Survival of the fairest? Evolution and the geneticization of rights

Keane, David (2010) Survival of the fairest? Evolution and the geneticization of rights. Oxford Journal of Legal Studies, 30 (3). pp. 467-494. ISSN 0143-6503 (doi:10.1093/ojls/gqq022)

Full text is not in this repository.

Abstract

The process of evolution is largely absent from philosophical legal literature, to the extent that the possibility of a genetic origin of rights has not been explored. This is striking given that human rights theory stems from natural law and natural rights, which seems to imply a potential link with natural selection. Furthermore, the concept of nature has played a significant role in the philosophical foundations of international legal norms of rights and responsibilities. On the surface it may seem desirable to link rights to genetics. However, this approach can undermine criticism of genetic research and risks subordinating rights-based analysis to a problematic endeavour. The article looks to the discourse of ‘geneticization’ to provide a critique of future research into ‘law as evolution’. It recommends shifting jurisprudential thinking beyond the confines of bioethics, in line with future advances in biological research into the genetic origins of rights.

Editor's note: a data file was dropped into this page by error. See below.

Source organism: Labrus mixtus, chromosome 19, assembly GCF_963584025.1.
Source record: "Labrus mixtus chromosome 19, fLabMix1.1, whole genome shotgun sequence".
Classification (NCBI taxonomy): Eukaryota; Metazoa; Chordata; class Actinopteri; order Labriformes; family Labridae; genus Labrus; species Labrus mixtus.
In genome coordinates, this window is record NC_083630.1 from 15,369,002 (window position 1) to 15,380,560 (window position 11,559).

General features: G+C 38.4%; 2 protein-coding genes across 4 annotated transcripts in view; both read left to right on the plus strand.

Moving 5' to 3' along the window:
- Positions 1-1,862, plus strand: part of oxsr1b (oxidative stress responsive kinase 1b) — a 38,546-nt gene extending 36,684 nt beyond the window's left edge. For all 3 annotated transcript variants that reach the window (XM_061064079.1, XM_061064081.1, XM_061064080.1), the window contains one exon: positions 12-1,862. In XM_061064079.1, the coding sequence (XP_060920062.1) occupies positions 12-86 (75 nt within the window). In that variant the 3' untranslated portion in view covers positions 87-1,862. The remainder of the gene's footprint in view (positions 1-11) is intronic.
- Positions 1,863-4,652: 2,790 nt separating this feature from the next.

Item Type: Article
Additional Information: Online ISSN: 1464-3820
Research Areas: A. > School of Law > Law and Politics
Item ID: 11127
Useful Links:
Depositing User: Bade Ajibade
Date Deposited: 10 Jul 2013 15:37
Last Modified: 13 Oct 2016 14:27
URI: https://eprints.mdx.ac.uk/id/eprint/11127

Actions (login required)

Edit Item Edit Item